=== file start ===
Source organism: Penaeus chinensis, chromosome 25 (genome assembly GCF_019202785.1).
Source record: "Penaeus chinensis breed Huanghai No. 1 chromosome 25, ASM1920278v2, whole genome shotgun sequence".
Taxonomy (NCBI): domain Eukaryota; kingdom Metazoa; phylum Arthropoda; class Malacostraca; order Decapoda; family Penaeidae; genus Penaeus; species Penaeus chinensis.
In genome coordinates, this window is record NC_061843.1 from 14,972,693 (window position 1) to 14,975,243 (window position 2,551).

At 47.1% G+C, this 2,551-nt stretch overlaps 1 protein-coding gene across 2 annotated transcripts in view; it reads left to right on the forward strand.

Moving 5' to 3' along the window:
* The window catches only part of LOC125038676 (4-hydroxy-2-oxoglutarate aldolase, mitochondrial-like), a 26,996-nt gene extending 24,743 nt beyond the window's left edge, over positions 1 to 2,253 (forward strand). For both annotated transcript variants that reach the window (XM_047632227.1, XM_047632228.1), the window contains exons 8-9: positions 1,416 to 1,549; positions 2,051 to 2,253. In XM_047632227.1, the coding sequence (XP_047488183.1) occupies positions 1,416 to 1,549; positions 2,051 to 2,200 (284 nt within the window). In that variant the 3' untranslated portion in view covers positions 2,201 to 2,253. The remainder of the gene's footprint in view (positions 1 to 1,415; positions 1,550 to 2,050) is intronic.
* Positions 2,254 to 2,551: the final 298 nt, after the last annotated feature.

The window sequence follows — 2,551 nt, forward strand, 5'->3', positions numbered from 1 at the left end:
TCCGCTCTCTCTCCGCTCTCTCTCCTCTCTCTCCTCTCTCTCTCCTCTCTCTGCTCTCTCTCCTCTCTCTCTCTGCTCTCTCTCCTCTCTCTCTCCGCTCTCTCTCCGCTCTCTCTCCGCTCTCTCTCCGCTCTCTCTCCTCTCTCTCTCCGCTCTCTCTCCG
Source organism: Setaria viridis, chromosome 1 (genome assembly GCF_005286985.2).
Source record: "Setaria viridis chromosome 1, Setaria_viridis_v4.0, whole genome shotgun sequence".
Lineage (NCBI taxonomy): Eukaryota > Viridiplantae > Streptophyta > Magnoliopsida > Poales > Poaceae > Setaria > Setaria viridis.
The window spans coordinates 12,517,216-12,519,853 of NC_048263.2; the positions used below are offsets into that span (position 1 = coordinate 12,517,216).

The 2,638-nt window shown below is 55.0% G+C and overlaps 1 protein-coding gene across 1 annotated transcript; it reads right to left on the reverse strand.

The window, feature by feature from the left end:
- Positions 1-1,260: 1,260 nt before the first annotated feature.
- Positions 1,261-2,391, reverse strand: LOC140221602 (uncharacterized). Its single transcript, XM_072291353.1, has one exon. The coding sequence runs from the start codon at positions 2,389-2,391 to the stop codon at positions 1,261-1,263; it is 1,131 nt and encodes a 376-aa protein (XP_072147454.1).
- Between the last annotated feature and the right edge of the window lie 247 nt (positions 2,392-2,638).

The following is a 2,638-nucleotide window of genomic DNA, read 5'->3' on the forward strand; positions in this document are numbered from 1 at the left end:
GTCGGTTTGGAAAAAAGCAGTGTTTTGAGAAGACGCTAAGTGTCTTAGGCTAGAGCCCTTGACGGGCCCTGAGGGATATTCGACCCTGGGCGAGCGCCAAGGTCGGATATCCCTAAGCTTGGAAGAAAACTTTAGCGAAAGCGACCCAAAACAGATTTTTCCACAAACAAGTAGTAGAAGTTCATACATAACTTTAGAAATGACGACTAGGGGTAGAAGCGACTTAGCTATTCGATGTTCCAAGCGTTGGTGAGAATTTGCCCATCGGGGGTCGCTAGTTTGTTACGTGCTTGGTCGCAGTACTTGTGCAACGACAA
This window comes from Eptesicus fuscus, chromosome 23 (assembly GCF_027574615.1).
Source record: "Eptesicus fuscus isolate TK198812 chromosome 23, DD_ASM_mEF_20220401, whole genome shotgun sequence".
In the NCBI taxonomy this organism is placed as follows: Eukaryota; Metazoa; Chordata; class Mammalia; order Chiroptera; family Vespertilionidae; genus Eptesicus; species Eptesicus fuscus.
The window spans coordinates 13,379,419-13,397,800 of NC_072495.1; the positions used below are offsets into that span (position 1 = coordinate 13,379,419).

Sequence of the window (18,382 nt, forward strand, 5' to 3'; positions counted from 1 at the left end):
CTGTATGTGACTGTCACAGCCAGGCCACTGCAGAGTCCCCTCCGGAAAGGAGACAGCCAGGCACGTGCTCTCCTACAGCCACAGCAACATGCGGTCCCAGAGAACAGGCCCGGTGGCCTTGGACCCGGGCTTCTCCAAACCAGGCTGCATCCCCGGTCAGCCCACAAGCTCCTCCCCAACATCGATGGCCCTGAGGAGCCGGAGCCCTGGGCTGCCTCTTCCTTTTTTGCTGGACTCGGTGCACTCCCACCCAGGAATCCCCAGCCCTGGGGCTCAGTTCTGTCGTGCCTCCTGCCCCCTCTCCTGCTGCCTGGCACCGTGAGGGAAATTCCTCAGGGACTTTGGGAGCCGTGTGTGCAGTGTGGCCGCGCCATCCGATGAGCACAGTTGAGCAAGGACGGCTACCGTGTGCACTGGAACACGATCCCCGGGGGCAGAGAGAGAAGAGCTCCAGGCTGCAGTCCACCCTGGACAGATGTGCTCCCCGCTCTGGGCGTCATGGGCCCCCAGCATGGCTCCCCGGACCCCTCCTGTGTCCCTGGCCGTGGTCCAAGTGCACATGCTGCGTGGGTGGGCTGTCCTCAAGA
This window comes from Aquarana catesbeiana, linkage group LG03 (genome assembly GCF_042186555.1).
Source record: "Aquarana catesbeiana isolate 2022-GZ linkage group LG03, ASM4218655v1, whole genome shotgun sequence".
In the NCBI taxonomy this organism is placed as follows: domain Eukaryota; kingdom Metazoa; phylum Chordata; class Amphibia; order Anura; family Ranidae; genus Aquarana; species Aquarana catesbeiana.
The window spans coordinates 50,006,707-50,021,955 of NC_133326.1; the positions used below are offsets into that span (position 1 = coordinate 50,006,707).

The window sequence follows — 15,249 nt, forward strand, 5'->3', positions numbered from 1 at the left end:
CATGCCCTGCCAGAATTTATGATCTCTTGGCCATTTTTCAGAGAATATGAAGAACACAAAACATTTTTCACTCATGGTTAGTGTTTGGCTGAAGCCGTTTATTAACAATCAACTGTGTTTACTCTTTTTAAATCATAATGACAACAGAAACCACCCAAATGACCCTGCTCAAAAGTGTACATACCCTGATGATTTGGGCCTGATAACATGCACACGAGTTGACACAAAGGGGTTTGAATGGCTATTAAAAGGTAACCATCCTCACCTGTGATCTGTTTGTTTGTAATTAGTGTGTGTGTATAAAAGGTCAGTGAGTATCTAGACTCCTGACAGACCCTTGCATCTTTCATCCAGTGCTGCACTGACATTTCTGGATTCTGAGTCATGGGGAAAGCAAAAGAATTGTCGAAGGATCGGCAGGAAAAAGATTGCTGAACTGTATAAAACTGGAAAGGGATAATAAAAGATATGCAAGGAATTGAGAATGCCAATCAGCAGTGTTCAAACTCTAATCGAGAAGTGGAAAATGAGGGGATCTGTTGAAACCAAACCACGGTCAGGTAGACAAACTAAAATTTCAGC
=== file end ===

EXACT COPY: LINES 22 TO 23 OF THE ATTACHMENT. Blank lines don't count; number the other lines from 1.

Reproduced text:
This window comes from Eptesicus fuscus, chromosome 23 (assembly GCF_027574615.1).
Source record: "Eptesicus fuscus isolate TK198812 chromosome 23, DD_ASM_mEF_20220401, whole genome shotgun sequence".